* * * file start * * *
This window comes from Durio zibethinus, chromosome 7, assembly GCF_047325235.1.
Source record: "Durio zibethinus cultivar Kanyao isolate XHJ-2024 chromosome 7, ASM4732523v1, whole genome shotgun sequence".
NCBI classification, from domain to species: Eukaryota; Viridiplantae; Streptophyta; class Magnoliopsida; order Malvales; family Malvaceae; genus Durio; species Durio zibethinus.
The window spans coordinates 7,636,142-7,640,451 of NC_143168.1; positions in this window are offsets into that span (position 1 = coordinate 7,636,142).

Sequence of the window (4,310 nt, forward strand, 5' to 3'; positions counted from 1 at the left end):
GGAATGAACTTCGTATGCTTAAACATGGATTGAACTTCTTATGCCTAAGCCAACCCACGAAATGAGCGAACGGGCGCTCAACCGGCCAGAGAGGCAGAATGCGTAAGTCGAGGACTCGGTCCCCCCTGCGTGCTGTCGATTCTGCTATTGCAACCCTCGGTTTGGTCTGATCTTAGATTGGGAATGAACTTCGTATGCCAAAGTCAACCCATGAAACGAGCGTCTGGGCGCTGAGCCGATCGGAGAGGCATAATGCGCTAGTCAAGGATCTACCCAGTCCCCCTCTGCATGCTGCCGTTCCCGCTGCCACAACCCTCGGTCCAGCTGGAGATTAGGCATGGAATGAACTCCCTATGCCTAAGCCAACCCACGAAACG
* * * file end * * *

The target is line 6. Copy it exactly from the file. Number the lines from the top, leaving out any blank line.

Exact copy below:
GGAATGAACTTCGTATGCTTAAACATGGATTGAACTTCTTATGCCTAAGCCAACCCACGAAATGAGCGAACGGGCGCTCAACCGGCCAGAGAGGCAGAATGCGTAAGTCGAGGACTCGGTCCCCCCTGCGTGCTGTCGATTCTGCTATTGCAACCCTCGGTTTGGTCTGATCTTAGATTGGGAATGAACTTCGTATGCCAAAGTCAACCCATGAAACGAGCGTCTGGGCGCTGAGCCGATCGGAGAGGCATAATGCGCTAGTCAAGGATCTACCCAGTCCCCCTCTGCATGCTGCCGTTCCCGCTGCCACAACCCTCGGTCCAGCTGGAGATTAGGCATGGAATGAACTCCCTATGCCTAAGCCAACCCACGAAACG